But this wasn’t the first time lights were attempted at the Friendly Confines. A series of concerts, rodeos, circuses and a combined boxing/wrestling match were held at the stadium under portable lights in the early to mid-1900s.
Cubs owner P.K. Wrigley and treasurer Bill Veeck started looking into installing permanent lights at the stadium in the early 1940s. In the fall of 1941, Wrigley went so far as to order light standards for the park to be installed in early 1942. The material for the lights was stored under the Wrigley Field bleachers, but after the Japanese attacked Pearl Harbor on Dec. 7, 1941, Wrigley donated the 165 tons of steel, 35,000 feet of copper wire and other equipment to the U.S. war effort.
“We felt that this material could be more useful in lighting flying fields, munitions plants or other war defense plants under construction,” Wrigley said.
Later, when President Franklin Roosevelt and Baseball Commissioner Kennesaw Mountain Landis requested more night baseball games, the Cubs looked into using wooden poles and secondhand equipment to erect lighting for the 1942 season, but those plans were rejected by the War Production Board.
Throughout the 1940s, Wrigley tried to find a way to add lights to his stadium so more people could see the games after the workday was over, but to no avail. He even initiated talks with the White Sox about playing a limited number of night games at Comiskey Park, which had installed lights in 1939.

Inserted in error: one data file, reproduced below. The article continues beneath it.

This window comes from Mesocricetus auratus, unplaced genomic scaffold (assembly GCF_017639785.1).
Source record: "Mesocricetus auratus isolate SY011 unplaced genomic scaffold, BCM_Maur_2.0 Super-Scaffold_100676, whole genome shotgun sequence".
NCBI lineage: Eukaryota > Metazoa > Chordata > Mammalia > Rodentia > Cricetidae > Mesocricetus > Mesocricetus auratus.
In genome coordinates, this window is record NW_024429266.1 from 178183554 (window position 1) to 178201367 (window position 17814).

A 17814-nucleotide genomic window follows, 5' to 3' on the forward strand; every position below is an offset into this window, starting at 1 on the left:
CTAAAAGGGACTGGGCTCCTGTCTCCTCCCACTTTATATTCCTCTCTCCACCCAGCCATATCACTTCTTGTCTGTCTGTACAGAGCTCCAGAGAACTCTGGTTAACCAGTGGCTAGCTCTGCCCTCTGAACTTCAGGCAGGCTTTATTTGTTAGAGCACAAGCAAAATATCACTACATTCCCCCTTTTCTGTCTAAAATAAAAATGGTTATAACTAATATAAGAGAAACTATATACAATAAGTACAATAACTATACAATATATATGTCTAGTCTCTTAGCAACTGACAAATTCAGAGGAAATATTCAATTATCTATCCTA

Although adding illumination to the Confines was always on the table, the organization didn’t resume serious talks about it until 1982, shortly after the Tribune Company purchased the team from the Wrigley family. In March of that year, General Manager Dallas Green publicly stated that lights needed to be installed at Wrigley Field “or we’ll have to think about playing in another ballpark.”
In August 1984, with the team making a surprising playoff push, MLB announced the Cubs would lose home-field advantage in the World Series if they got that far because they couldn’t play night games. Under the typical AL-NL rotation, the NL club was set to host Games 1, 2, 6 and 7 of the World Series. Without lights, however, network TV commitments would force Game 1 from Wrigley Field to the AL home park.
Baseball owners feared a $700,000 loss in television revenues per club as a result of World Series games played in the daytime. In subsequent years, the Cubs explored the possibility of playing night World Series games at Comiskey Park or St. Louis’ Busch Stadium.
Finally, on Feb. 25, 1988, after years of arguing, cajoling and negotiating, the Chicago City Council passed an ordinance, 29 to 19, that allowed the Cubs to play night baseball at Wrigley Field—if they complied with a substantial list of terms. The deal permitted the Cubs to play eight night games in 1988 and 18 per year from 1989-2002.